A jib is a triangular sail that sets ahead of the foremast of a sailing vessel. Its tack is fixed to the bowsprit, to the bows, or to the deck between the bowsprit and the foremost mast. Jibs and spinnakers are the two main types of headsails on a modern boat.

Modern yachts and small craft

A jib, left, compared to a genoa, right. The foretriangle is outlined in red.

Boats may be sailed using a jib alone, but more commonly jibs make a minor direct contribution to propulsion compared to a main sail. Generally, a jib's most crucial function is as an airfoil, increasing performance and overall stability by reducing turbulence on the main sail's leeward side.[1]

On boats with only one jib, it is common for the clew of the jib to be abaft the mast, meaning the jib and mainsail overlap. An overlapping jib is called a genoa jib or simply a genoa (see illustration). These are efficiently used when reaching more broadly than a close reach. Alternatively, a boat may carry smaller jibs, to compensate aerodynamics when the main sail is reefed; these more rugged sails are called storm jibs or spitfires.[2]

On a boat with two staysails the inner sail is called the staysail, and the outer (foremost) is called the jib. This combination of two staysails is called a cutter rig (or in North America a yankee pair) and a boat with one mast rigged with two staysails and a mainsail is called a cutter.

On cruising yachts, and nearly all racing sailboats, the jib needs to be worked when tacking. On these yachts, there are two sheets attached to the clew of the jib. As the yacht comes head to wind during a tack, the active sheet is released, and the other sheet (the lazy sheet) on the other side of the boat is pulled in. This sheet becomes the new active sheet until the next tack.

Traditional vessels

Three of the four jibs are in pink.

Schooners typically have up to three jibs. The foremost one sets on the topmast forestay and is generally called the jib topsail, a second on the main forestay is called the jib, and the innermost is called the staysail. Actually, all three sails are both jibs and staysails in the generic sense.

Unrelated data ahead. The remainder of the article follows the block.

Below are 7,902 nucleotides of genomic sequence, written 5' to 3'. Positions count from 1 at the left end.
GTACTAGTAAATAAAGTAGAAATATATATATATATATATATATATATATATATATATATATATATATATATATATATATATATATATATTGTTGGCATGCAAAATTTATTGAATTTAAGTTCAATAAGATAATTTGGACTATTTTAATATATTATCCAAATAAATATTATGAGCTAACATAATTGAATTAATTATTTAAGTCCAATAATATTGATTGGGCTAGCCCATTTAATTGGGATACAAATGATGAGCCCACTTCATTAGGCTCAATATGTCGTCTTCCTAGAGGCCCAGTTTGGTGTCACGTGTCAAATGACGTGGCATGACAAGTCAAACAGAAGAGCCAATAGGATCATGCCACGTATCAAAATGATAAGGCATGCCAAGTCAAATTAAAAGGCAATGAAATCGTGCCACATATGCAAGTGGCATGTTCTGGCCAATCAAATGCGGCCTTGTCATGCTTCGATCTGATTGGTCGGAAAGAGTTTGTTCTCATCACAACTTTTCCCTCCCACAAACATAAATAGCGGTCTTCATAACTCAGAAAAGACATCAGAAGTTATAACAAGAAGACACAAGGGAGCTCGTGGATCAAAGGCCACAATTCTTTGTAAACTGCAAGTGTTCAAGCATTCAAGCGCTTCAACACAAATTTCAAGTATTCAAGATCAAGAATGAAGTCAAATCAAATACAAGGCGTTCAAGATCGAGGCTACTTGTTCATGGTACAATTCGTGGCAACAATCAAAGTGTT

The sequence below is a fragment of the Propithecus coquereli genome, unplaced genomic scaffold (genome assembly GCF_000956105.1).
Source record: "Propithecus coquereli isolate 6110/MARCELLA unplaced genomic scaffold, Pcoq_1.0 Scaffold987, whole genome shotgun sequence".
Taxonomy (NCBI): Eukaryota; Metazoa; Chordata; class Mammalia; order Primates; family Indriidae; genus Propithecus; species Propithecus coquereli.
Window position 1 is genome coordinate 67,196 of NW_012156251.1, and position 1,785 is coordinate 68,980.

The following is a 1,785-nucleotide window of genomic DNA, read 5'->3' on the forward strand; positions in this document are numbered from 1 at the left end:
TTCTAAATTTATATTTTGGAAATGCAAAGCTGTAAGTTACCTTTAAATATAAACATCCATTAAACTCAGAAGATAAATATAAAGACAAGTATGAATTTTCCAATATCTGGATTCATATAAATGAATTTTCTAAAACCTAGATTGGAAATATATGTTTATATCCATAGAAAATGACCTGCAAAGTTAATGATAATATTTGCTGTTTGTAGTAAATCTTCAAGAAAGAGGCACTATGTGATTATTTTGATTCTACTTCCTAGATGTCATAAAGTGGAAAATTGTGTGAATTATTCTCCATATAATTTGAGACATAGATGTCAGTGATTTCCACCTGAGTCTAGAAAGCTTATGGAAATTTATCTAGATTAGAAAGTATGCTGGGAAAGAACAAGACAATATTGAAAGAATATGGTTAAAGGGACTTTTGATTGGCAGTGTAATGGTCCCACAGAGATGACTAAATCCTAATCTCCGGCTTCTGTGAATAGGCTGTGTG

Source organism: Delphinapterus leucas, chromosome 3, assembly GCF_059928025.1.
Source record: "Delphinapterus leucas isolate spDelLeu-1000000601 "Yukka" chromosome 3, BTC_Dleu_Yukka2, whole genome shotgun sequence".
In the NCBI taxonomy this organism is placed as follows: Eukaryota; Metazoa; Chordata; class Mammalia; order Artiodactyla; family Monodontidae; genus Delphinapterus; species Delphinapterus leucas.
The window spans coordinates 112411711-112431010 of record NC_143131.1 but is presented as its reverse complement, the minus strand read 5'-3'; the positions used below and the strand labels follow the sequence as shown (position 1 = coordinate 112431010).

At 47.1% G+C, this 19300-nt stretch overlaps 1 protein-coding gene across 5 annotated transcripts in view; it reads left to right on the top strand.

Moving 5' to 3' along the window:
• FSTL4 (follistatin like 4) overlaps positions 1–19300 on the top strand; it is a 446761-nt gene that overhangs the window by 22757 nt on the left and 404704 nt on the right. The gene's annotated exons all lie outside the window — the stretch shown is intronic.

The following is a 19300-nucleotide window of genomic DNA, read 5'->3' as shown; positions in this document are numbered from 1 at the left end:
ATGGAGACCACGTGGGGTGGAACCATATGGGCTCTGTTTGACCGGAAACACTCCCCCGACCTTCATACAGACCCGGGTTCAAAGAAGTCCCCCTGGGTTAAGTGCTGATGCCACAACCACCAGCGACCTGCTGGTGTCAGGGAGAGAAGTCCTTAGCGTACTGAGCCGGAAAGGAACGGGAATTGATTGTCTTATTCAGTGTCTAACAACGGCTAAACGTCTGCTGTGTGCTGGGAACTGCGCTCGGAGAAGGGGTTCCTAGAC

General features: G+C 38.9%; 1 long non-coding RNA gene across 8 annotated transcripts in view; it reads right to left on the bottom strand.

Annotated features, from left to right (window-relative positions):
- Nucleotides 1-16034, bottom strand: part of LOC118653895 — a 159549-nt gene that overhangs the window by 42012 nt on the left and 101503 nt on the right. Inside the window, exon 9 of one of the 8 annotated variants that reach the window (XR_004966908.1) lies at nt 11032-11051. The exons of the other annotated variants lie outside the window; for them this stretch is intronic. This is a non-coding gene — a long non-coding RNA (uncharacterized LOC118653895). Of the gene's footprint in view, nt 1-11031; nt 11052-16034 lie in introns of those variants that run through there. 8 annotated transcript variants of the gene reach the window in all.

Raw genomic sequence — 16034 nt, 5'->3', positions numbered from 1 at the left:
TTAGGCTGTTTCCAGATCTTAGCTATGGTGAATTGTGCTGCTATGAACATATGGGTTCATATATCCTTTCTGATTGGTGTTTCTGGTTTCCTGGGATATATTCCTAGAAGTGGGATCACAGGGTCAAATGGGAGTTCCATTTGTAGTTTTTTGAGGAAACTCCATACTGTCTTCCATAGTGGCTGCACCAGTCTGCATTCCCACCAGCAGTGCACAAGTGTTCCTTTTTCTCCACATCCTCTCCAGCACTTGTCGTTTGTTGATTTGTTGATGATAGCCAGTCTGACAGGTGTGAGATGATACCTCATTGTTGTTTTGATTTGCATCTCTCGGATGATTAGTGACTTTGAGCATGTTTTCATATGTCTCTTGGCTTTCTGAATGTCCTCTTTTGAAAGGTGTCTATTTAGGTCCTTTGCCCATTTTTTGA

Original usage in 18th and 19th century square-rigged ships distinguished between the fore staysail, set on the forestay running from the foremast head to the ship's peak, the foremost part of the hull, and the jibs set on stays running to the bowsprit. Jibs, but not staysails, could also be "set flying," i.e. not attached to the standing rigging. Sails set beyond the peak were typically called jibs, set on stays running from the fore topmast to the bowsprit, or the fore topgallant mast to the jibboom or even the fore royal mast to the flying jibboom. A large square-rigged ship typically has four jibs, but could have as many as six.[3][4]

From forward to aft, these sails are called:

The first two were rarely used except by clipper ships in light winds and were usually set flying.[3][4] A storm jib was a small jib of heavy canvas set to a stay to help to control the ship in bad weather.[3]


The jib is referenced in the idiom usually spoken as "I like the cut of your jib", generally seen as signifying approval of one's general appearance or respect for their character. The phrase alludes to the maritime practice of identifying far-away ships by noting the "cut" (general shape and configuration) of their sails to determine their status as friend or foe. One such report from the Naval Chronicle (1805)—"we perceived by the cut of their sails, then set, that they were French Ships of War"—is often cited as an early inspiration for the idiom.[5][6]

Sir Walter Scott used the expression to denote approval in the 1824 novel St. Ronan's Well: "If she disliked what the sailor calls the cut of their jib".[7] John Russell Bartlett later defined the idiom in his 1848 Dictionary of Americanisms as "The form of his profile, the cast of his countenance". This usage alludes to a frequent variation of meaning which describes approval, specifically, of the shape of one's nose, which roughly approximates the frontal position and triangular shape of the jib sail on a boat.[8]

See also


  1. ^ Gentry, Arvel (September 12, 1981). "A Review of Modern Sail Theory" (PDF). ((cite journal)): Cite journal requires |journal= (help)
  2. ^ Torrey, Owen C. Jr. (1965). Sails (Seamen's Bank for Savings ed.). New York: Palmer & Oliver. pp. 20–25, 36, & 37.
  3. ^ a b c d Mayne, Richard (2000). The Language of Sailing. Fitzroy Dearborn Publishers. p. 155. ISBN 1-57958-278-8.
  4. ^ a b c King, Dean (2000). A Sea of Words (3 ed.). Henry Holt. p. 256. ISBN 978-0-8050-6615-9.
  5. ^ Clarke, James Stanier; Jones, Stephen; Jones, John, eds. (1805). "Biographical Memoir of the Late Honourable Captain Richard Walpole". Naval Chronicle. 14. J. Gold: 97. Retrieved 6 May 2018.
  6. ^ "'Three Sheets to the Wind' & 'Cut of Your Jib'". Disappearing Idioms. August 2, 2013. Retrieved 6 May 2018.
  7. ^ Martin, Gary. "Cut of your jib". The Phrase Finder. Retrieved 6 May 2018.
  8. ^ Robson, Martin (2012). "Cut of his jib". Not Enough Room to Swing a Cat: Naval slang and its everyday usage. Bloomsbury Publishing. ISBN 9781844861965. Retrieved 6 May 2018.